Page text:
Taking notes from fellow Avenger Iron Man the story begins with an enthralling event that takes place in a remote desert but quickly jumps back in time to tell the prologue which introduces the audience to the shining kingdom of Asgard and its various champions. Thor (Chris Hemsworth) son of Odin is heir to the throne but is an arrogant overeager and ill-tempered rogue whose aggressive antics threaten a shaky truce between his people and the frost giants of Jotunheim one of the universe’s many realms. Odin (played with aristocratic boldness by Anthony Hopkins) enraged by his son’s blatant disregard of his orders to forgo an assault on their enemies after they attempt to reclaim a powerful artifact banishes the boy to a life among the mortals of Earth leaving Asgard defenseless against the treachery of Loki his mischievous “other son” who’s always felt inferior to Thor. Powerless and confused the disgraced Prince finds unlikely allies in a trio of scientists (Natalie Portman Stellan Skarsgard and Kat Dennings) who help him reclaim his former glory and defend our world from total destruction.
Individually the make-up visual effects CGI production design and art direction are all wondrous to behold but when fused together to create larger-than-life set pieces and action sequences the collaborative result is often unharmonious. I’m not knocking the 3D presentation; unlike 2010’s genre counterpart Clash of the Titans the filmmakers had plenty of time to perfect the third dimension and there are only a few moments that make the decision to convert look like it was a bad one. It’s the unavoidable overload of visual trickery that’s to blame for the frost giants’ icy weaponized constructs and other hybrids of the production looking noticeably artificial. Though there’s some imagery to nitpick the same can’t be said of Thor’s thunderous sound design which is amped with enough wattage to power The Avengers’ headquarters for a century.
Chock full of nods to the comics the screenplay is both a strength and weakness for the film. The story is well sequenced giving the audience enough time between action scenes to grasp the characters motivations and the plot but there are tangential narrative threads that disrupt the focus of the film. Chief amongst them is the frost giants’ fore mentioned relic which is given lots of attention in the first act but has little effect on the outcome. In addition I felt that S.H.I.E.L.D. was nearly irrelevant this time around; other than introducing Jeremy Renner’s Hawkeye the secret security faction just gets in the way of the movie’s momentum.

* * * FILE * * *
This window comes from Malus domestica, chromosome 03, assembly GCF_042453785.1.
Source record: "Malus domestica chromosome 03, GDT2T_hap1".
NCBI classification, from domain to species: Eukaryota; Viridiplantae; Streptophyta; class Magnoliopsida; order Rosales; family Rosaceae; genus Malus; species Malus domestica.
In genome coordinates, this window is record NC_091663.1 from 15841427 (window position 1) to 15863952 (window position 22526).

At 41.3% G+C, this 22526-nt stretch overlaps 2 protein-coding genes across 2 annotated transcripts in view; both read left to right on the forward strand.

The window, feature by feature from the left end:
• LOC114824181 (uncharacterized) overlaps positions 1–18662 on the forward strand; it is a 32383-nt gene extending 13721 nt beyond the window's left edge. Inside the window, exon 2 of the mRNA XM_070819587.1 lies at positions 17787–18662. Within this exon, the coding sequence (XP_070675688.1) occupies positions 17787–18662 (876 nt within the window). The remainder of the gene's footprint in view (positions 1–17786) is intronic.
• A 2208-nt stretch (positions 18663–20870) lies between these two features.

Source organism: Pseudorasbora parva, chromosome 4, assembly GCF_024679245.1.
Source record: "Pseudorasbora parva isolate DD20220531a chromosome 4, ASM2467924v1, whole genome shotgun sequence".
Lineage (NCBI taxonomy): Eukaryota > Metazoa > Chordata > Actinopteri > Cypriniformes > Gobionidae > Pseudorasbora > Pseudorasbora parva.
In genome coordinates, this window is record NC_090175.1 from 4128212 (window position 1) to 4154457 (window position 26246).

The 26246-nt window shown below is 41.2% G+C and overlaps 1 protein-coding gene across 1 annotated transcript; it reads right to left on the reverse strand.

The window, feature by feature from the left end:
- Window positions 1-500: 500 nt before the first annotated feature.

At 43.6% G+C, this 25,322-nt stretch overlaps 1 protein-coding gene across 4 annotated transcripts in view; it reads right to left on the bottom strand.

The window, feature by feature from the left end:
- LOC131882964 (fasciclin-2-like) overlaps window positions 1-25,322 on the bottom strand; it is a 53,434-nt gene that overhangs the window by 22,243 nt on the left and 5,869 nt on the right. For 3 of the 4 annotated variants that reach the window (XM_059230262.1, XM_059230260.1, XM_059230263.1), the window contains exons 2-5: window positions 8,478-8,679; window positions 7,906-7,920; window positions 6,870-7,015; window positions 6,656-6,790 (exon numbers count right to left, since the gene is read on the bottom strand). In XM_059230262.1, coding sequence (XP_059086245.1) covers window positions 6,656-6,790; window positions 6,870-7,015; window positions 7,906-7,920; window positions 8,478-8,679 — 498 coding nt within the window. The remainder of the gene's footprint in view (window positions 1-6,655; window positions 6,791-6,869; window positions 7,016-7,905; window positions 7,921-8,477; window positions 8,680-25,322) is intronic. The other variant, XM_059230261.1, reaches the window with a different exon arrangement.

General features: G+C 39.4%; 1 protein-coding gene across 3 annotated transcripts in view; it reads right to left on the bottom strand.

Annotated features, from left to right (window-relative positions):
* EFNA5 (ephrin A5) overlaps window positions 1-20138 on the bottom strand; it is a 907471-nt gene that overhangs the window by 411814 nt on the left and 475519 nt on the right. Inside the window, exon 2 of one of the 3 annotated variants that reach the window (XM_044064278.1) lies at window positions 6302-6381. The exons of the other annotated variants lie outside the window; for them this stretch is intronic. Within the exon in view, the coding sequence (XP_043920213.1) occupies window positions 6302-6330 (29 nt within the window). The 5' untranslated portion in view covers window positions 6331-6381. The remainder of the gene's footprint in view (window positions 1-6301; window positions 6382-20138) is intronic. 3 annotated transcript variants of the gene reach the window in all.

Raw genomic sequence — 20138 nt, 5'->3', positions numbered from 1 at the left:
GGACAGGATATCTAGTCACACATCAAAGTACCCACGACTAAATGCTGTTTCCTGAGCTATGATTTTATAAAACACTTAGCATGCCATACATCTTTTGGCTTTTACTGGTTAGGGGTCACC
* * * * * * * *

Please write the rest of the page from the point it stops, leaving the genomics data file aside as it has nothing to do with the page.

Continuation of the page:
While most of the comedy crashes and burns there are a few laughs to be found in the film. Most come from star Hemsworth’s charismatic portrayal of the God of Thunder. He plays up the stranger-in-a-strange-land aspect of the story with his cavalier but charming attitude and by breaking all rules of diner etiquette in a particularly funny scene with the scientists whose respective roles as love interest (Portman) friendly father figure (Skarsgaard) and POV character (Dennings) are ripped right out of a screenwriters handbook.
Though he handles the humorous moments without a problem Hemsworth struggles with some of the more dramatic scenes in the movie; the result of over-acting and too much time spent on the Australian soap opera Home and Away. Luckily he’s surrounded by a stellar supporting cast that fills the void. Most impressive is Tom Hiddleston who gives a truly humanistic performance as the jealous Loki. His arc steeped in Shakespearean tragedy (like Thor’s) drums up genuine sympathy that one rarely has for a comic book movie villain.
My grievances with the technical aspects of the production aside Branagh has succeeded in further exploring the Marvel Universe with a film that works both as a standalone superhero flick and as the next chapter in the story of The Avengers. Thor is very much a comic book film and doesn’t hide from the reputation that its predecessors have given the sub-genre or the tropes that define it. Balanced pretty evenly between “serious” and “silly ” its scope is large enough to please fans well versed in the source material but its tone is light enough to make it a mainstream hit.